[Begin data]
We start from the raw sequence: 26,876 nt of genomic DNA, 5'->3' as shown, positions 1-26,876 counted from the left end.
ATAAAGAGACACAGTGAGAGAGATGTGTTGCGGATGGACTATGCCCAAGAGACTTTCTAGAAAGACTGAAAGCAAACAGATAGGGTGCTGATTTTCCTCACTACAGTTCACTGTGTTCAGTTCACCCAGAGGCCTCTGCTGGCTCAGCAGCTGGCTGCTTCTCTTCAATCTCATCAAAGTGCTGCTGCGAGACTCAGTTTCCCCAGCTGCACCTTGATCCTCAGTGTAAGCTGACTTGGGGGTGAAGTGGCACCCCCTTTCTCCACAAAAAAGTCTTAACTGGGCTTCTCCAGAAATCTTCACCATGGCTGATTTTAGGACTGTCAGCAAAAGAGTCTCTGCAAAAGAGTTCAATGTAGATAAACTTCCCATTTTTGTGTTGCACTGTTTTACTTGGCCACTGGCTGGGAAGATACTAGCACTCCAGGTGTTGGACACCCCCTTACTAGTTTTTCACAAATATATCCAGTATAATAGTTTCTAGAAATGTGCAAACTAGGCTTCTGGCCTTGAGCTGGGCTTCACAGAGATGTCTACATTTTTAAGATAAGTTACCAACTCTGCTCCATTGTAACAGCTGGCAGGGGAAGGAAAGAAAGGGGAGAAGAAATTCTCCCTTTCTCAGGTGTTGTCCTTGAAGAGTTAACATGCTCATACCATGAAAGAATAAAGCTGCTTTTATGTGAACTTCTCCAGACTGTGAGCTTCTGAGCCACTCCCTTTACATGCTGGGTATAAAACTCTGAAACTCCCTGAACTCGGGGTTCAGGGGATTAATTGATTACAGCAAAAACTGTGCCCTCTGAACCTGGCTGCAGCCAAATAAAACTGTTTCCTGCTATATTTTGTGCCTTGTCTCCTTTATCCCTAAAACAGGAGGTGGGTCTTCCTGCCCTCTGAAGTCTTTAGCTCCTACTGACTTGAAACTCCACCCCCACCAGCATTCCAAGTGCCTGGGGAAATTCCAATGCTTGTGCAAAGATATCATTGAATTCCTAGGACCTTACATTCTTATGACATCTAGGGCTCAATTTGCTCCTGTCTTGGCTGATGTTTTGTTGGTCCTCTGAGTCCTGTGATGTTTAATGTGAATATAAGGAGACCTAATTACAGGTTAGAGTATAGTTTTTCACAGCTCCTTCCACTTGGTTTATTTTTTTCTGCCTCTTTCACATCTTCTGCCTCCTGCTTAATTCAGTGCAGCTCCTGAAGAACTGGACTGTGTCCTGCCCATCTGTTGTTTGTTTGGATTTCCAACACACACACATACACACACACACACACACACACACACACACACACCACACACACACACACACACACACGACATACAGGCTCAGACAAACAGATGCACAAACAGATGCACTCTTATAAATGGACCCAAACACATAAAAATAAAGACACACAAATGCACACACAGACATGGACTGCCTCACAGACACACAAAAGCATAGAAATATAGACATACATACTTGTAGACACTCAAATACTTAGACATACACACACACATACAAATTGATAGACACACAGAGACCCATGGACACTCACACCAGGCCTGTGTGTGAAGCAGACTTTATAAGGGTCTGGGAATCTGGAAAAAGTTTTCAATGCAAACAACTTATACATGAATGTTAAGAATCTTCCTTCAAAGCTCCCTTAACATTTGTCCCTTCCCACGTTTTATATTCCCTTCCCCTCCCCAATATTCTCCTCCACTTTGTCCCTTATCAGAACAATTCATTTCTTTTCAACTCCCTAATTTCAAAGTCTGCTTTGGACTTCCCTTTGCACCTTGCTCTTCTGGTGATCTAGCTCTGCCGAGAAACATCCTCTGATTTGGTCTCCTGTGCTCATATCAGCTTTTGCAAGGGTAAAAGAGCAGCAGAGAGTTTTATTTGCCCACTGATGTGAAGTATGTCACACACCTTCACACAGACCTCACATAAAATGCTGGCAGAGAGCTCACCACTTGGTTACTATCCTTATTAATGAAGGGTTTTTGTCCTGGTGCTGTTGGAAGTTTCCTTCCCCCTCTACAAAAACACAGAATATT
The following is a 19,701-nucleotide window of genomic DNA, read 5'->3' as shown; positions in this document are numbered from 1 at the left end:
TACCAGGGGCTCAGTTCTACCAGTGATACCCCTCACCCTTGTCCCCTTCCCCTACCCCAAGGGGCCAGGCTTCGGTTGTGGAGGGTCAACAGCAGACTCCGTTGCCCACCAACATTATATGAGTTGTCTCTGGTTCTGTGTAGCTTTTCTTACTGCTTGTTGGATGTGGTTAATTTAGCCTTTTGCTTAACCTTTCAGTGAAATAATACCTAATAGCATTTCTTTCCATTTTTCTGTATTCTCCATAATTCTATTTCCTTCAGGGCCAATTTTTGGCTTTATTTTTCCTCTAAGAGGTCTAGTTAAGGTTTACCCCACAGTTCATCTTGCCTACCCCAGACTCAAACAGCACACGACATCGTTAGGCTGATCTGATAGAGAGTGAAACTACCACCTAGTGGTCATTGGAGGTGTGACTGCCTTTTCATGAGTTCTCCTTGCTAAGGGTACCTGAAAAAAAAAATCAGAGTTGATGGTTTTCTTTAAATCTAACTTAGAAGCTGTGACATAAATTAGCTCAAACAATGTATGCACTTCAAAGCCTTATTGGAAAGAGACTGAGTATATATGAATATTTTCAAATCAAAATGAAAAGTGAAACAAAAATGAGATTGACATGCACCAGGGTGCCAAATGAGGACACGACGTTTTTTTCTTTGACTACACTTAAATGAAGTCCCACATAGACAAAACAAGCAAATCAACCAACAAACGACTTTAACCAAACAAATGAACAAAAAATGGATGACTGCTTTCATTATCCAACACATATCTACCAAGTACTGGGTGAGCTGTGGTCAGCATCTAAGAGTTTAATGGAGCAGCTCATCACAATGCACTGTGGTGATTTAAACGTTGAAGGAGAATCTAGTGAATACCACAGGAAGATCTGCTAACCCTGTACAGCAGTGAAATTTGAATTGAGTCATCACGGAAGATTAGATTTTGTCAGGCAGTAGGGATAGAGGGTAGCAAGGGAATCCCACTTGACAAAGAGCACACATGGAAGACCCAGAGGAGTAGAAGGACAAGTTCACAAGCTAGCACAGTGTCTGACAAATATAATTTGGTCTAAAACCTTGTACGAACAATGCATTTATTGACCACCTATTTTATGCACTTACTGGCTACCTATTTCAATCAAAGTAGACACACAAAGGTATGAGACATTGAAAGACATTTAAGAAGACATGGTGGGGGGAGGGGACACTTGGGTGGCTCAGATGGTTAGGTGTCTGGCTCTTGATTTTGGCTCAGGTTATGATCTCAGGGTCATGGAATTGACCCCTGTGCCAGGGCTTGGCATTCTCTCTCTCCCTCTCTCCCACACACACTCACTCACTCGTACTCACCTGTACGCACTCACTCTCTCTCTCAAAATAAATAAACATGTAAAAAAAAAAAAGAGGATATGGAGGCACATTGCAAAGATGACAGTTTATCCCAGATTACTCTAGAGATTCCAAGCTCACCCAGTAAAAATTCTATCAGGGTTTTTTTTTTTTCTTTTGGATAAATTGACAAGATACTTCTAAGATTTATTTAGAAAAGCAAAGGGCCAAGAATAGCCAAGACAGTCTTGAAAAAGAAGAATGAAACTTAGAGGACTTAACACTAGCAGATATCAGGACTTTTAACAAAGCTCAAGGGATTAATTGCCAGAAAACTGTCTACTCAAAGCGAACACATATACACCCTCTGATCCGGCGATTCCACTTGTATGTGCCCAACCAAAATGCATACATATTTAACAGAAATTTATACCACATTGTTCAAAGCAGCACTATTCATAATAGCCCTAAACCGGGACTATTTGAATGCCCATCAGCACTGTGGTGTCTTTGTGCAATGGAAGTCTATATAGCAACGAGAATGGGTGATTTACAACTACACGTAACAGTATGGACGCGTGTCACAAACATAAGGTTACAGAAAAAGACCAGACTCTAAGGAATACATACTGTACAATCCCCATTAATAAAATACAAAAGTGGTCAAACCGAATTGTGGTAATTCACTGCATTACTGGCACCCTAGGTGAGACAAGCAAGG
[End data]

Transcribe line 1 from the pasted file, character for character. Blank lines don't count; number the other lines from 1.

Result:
We start from the raw sequence: 26,876 nt of genomic DNA, 5'->3' as shown, positions 1-26,876 counted from the left end.